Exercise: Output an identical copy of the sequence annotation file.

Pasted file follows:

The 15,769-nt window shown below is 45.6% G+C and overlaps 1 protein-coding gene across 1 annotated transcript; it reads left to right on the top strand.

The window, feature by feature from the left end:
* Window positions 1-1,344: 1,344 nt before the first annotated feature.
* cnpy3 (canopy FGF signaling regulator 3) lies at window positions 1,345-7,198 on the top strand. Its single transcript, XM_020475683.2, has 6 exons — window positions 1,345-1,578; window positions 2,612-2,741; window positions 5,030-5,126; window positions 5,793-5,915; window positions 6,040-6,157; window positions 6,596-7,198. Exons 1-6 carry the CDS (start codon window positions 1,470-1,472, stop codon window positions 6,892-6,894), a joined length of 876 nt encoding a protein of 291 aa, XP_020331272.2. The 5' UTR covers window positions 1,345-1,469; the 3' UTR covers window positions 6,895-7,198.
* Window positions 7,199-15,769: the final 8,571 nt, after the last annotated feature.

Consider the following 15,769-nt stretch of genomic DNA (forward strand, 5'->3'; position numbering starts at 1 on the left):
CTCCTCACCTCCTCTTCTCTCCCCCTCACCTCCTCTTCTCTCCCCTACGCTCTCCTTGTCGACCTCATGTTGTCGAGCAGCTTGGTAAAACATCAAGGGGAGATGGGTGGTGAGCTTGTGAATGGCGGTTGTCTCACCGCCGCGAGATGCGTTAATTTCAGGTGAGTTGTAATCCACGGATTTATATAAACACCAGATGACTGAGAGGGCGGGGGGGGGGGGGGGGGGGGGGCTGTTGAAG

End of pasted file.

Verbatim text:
The 15,769-nt window shown below is 45.6% G+C and overlaps 1 protein-coding gene across 1 annotated transcript; it reads left to right on the top strand.

The window, feature by feature from the left end:
* Window positions 1-1,344: 1,344 nt before the first annotated feature.
* cnpy3 (canopy FGF signaling regulator 3) lies at window positions 1,345-7,198 on the top strand. Its single transcript, XM_020475683.2, has 6 exons — window positions 1,345-1,578; window positions 2,612-2,741; window positions 5,030-5,126; window positions 5,793-5,915; window positions 6,040-6,157; window positions 6,596-7,198. Exons 1-6 carry the CDS (start codon window positions 1,470-1,472, stop codon window positions 6,892-6,894), a joined length of 876 nt encoding a protein of 291 aa, XP_020331272.2. The 5' UTR covers window positions 1,345-1,469; the 3' UTR covers window positions 6,895-7,198.
* Window positions 7,199-15,769: the final 8,571 nt, after the last annotated feature.

Consider the following 15,769-nt stretch of genomic DNA (forward strand, 5'->3'; position numbering starts at 1 on the left):
CTCCTCACCTCCTCTTCTCTCCCCCTCACCTCCTCTTCTCTCCCCTACGCTCTCCTTGTCGACCTCATGTTGTCGAGCAGCTTGGTAAAACATCAAGGGGAGATGGGTGGTGAGCTTGTGAATGGCGGTTGTCTCACCGCCGCGAGATGCGTTAATTTCAGGTGAGTTGTAATCCACGGATTTATATAAACACCAGATGACTGAGAGGGCGGGGGGGGGGGGGGGGGGGGGGCTGTTGAAG